Realising they were going to have to work hard to reach Ritchie’s standards and expectations, Haas UK set about designing a method for clamping the cast-iron hinge, including a solution that would be able to compensate for the irregularities of the cast faces.

The solution is based on a Haas QuikCube multi-fixture system, where a hinge casting is loaded using an innovative locating/aligning mechanism. This is repeated four times – on the four faces of the cube – and the whole QuikCube is loaded on the VF-1. The rotary table and right-angle heads on the VF-1 mean that the hinges are completed in a single setup – four at a time – something that Brompton was never able to achieve previously. Tolerances are ± 0.05 mm on critical dimensions.

“While this project was originally conceived to improve the fatigue life of the hinge, the Haas VF-1 gives us so much more,” says Butler-Adams. “It improves our efficiency, reduces our cost base and increases our productivity by 20 percent with the same workforce. We now have enough capacity to tackle important new markets. It also provides better accuracy than we ever hoped for, and we now have total flexibility to make different types of hinges. In fact, when it comes to versatility, it’s brilliant,” he enthuses. “We simply pick up a different cube, load the parts, press the Cycle Start button and away we go.”

And it seemed that the engineering department at Haas UK’s Leicester Technical Centre – like the machine itself – exceeded Brompton’s expectations.

“The project support from Haas UK was superb,” says Butler-Adams. “I think many suppliers would have walked away when they saw what we were asking, but Haas kept working at the problem until we had what we wanted; it really made all the difference. We developed a good relationship and we got through to the end.”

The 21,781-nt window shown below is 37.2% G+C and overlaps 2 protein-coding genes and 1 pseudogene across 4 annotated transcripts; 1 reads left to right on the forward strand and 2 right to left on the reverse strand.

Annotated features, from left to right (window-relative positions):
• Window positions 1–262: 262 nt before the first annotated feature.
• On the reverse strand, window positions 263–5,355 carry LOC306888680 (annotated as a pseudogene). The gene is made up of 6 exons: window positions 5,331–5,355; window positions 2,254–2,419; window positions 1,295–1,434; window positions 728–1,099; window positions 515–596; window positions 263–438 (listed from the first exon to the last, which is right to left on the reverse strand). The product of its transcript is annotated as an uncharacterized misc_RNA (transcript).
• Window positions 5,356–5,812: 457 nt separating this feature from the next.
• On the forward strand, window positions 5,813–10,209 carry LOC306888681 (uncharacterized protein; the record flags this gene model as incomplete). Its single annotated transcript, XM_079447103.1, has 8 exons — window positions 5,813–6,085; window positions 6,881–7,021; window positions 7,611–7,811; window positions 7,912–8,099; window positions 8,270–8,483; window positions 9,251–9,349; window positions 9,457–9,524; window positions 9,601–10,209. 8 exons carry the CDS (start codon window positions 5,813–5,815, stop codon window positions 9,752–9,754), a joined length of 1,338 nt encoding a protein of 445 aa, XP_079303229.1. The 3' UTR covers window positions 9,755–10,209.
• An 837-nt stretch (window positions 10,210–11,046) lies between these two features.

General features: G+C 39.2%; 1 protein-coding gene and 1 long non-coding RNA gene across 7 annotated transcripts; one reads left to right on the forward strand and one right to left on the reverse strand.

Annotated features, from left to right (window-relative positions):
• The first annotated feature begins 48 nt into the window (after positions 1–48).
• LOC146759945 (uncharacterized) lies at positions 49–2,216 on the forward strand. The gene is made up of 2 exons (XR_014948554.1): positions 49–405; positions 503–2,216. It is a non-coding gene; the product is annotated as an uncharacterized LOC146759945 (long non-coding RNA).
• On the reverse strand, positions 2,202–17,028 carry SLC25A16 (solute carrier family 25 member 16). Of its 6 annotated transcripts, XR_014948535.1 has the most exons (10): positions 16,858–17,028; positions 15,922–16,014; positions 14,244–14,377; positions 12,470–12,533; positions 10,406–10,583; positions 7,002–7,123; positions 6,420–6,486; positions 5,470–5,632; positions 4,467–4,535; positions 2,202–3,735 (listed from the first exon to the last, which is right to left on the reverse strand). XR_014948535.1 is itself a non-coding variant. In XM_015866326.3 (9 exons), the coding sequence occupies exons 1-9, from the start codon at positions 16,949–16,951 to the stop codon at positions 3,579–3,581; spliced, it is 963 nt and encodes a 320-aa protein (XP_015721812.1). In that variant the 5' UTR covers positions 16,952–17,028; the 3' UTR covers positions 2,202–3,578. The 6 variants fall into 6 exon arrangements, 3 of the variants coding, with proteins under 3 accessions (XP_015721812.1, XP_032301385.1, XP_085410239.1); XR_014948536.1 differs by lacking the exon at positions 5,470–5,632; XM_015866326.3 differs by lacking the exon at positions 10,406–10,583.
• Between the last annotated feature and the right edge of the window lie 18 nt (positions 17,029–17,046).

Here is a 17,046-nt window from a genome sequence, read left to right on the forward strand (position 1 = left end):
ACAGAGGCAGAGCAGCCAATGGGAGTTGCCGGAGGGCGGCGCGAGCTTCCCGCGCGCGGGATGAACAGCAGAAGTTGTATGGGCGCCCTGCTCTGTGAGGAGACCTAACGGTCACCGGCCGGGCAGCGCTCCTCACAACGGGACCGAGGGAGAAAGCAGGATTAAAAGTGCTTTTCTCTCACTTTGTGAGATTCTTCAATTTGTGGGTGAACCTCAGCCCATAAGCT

According to Butler-Adams, the operator has found programming the Haas as easy as, well . . . riding a bike. Quoting the training operation as a “real success,” the operator is regularly shaving time from machining cycles. Important time savings, when you consider that working flat-out, the Haas VF-1 will process 45,000 hinges a year with plenty of capacity for more. However, Brompton is the first to admit they are not in the “volume” market.

“My aim is not to pick up production and move it to Asia, especially with high-technology components such as the hinge, which make the Brompton what it is,” says Butler-Adams. “We don’t and can’t operate in the £300 bike market – that’s not where we are. We make high-quality bikes that are capable of thousands of miles and last for years. Our standards are very high, and our customers are people who have done their research and realise they are buying the best. Most of our components are bespoke, such as the brakes and the gears.”

Incredibly, even the tread on the tyres is a Brompton design.

“In terms of the VF-1, if we as a company are not prepared to invest in the sort of technology that makes us more efficient and improves our products, then the competition will have us for breakfast!” exclaims Butler-Adams. “The machine has been a revelation. We couldn’t have taken the new hinge into production without it and the support from Haas UK.”

As for Ritchie, with the air of a vindicated man he concludes: “I always thought it was a good idea to have a bike you could carry around with you.”

For all the cynics out there: a salutary lesson in patience, perseverance and engineering creativity. 

I think many suppliers would have walked away when they saw what we were asking, but Haas kept working at the problem until we had what we wanted; it really made all the difference. We developed a good relationship and we got through to the end.

William Butler-Adams, Company Project Manager